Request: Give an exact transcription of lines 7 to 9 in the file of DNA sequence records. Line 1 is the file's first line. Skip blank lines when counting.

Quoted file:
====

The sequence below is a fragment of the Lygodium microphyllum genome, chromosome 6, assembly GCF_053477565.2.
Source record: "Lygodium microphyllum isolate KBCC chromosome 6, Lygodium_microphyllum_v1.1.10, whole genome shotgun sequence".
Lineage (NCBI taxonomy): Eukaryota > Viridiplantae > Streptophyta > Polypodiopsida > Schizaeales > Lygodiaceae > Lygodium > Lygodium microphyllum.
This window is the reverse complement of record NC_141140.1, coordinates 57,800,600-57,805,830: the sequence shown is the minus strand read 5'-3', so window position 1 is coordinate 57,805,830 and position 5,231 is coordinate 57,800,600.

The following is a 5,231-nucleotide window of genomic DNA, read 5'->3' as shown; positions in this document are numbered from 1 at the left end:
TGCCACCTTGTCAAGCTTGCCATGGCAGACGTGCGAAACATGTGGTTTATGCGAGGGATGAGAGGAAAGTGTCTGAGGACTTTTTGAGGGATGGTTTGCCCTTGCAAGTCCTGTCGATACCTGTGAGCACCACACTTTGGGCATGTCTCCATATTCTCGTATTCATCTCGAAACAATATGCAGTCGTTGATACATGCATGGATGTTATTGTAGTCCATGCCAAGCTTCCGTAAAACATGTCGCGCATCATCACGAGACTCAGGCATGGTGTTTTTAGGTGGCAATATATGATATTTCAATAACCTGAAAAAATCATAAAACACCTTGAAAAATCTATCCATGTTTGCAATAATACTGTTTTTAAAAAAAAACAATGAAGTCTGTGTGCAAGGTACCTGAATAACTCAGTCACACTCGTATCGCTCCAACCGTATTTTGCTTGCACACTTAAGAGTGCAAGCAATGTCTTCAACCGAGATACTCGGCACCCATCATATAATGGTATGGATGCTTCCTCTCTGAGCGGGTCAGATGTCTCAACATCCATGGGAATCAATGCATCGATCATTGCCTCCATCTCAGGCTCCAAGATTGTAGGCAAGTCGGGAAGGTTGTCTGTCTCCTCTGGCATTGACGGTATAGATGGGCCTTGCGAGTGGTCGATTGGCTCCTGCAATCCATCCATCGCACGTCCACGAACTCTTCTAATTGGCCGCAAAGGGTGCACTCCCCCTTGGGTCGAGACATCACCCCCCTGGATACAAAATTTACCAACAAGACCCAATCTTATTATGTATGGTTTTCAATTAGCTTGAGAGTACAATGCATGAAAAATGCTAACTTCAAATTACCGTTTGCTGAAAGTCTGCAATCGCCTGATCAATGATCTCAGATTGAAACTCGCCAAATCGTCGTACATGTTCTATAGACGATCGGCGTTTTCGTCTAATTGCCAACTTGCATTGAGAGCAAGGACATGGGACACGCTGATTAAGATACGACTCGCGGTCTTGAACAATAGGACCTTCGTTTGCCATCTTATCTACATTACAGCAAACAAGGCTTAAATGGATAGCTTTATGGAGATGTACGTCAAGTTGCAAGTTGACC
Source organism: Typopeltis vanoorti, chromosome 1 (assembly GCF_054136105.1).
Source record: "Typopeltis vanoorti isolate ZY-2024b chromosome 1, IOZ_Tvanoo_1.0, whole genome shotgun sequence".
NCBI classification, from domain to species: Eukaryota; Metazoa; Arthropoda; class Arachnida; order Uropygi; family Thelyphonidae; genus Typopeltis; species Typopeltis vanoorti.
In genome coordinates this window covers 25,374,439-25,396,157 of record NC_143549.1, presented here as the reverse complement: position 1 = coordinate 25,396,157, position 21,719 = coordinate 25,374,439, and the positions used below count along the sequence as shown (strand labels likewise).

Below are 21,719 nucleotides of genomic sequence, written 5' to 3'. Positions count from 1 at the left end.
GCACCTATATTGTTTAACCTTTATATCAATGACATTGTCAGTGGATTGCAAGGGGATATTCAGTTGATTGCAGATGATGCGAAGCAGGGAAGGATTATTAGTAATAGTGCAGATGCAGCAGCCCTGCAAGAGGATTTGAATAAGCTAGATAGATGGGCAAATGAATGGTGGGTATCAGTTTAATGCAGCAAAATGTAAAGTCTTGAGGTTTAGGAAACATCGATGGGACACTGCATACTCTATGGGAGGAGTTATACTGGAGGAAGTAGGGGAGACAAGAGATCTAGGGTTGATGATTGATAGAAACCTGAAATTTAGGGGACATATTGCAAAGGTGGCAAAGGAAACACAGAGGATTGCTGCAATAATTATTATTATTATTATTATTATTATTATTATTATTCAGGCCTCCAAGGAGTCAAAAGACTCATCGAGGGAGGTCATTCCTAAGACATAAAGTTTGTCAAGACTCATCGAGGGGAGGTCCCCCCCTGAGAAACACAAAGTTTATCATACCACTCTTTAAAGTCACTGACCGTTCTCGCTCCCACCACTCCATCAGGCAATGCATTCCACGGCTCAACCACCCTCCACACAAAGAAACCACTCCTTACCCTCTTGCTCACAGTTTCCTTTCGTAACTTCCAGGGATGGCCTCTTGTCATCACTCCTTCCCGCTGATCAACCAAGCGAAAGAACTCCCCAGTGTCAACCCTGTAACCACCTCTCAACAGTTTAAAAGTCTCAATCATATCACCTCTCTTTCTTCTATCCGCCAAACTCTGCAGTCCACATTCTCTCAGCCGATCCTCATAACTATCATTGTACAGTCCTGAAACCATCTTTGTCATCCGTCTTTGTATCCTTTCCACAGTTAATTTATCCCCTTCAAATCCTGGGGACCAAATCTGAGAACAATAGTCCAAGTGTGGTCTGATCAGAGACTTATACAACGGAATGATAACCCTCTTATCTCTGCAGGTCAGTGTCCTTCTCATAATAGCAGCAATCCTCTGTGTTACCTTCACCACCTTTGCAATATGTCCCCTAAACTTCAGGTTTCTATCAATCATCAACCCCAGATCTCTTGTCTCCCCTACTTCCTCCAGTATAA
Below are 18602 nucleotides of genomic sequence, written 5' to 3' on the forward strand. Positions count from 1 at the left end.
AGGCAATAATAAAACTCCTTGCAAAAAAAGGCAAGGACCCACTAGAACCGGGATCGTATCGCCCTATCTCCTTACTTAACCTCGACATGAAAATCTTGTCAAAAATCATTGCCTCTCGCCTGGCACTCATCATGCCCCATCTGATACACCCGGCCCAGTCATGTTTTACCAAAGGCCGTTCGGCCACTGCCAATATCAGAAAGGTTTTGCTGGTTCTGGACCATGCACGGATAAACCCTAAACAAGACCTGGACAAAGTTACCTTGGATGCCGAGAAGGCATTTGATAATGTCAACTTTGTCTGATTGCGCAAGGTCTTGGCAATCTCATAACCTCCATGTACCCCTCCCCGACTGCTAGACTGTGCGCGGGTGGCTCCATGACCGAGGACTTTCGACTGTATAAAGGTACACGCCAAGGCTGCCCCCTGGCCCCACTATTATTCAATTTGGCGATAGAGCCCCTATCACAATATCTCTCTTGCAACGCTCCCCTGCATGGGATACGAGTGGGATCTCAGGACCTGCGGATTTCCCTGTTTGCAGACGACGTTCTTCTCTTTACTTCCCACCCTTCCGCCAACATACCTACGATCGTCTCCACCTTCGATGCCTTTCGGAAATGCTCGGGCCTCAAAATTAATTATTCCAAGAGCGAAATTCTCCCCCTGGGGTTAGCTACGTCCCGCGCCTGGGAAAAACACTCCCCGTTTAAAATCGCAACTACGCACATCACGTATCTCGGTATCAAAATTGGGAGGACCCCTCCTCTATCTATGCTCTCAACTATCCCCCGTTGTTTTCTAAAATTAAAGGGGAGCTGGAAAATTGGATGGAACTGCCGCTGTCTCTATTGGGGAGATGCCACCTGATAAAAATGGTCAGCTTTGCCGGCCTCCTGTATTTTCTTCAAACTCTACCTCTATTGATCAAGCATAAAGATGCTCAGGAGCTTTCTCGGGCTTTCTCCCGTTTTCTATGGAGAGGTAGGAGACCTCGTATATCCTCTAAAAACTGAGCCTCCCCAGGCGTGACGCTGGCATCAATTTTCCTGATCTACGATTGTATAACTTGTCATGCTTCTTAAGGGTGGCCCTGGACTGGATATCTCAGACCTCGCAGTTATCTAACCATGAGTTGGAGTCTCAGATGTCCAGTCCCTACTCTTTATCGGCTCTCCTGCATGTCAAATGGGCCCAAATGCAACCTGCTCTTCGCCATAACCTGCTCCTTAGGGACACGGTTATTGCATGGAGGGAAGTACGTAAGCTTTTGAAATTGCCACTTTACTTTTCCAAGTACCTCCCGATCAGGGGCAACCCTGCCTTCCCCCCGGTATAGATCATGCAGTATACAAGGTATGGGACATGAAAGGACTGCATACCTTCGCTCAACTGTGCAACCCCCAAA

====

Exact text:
Source organism: Typopeltis vanoorti, chromosome 1 (assembly GCF_054136105.1).
Source record: "Typopeltis vanoorti isolate ZY-2024b chromosome 1, IOZ_Tvanoo_1.0, whole genome shotgun sequence".
NCBI classification, from domain to species: Eukaryota; Metazoa; Arthropoda; class Arachnida; order Uropygi; family Thelyphonidae; genus Typopeltis; species Typopeltis vanoorti.